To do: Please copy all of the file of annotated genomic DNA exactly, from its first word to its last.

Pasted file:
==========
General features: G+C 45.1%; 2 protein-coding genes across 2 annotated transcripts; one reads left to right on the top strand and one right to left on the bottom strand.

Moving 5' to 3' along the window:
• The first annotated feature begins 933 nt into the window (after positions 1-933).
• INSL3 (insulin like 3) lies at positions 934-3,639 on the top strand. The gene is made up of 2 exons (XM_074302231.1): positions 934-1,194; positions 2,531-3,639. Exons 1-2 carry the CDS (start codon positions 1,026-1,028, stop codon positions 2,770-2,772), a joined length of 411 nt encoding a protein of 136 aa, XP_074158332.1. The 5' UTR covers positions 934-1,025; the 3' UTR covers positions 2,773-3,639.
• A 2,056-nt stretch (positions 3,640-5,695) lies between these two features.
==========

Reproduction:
General features: G+C 45.1%; 2 protein-coding genes across 2 annotated transcripts; one reads left to right on the top strand and one right to left on the bottom strand.

Moving 5' to 3' along the window:
• The first annotated feature begins 933 nt into the window (after positions 1-933).
• INSL3 (insulin like 3) lies at positions 934-3,639 on the top strand. The gene is made up of 2 exons (XM_074302231.1): positions 934-1,194; positions 2,531-3,639. Exons 1-2 carry the CDS (start codon positions 1,026-1,028, stop codon positions 2,770-2,772), a joined length of 411 nt encoding a protein of 136 aa, XP_074158332.1. The 5' UTR covers positions 934-1,025; the 3' UTR covers positions 2,773-3,639.
• A 2,056-nt stretch (positions 3,640-5,695) lies between these two features.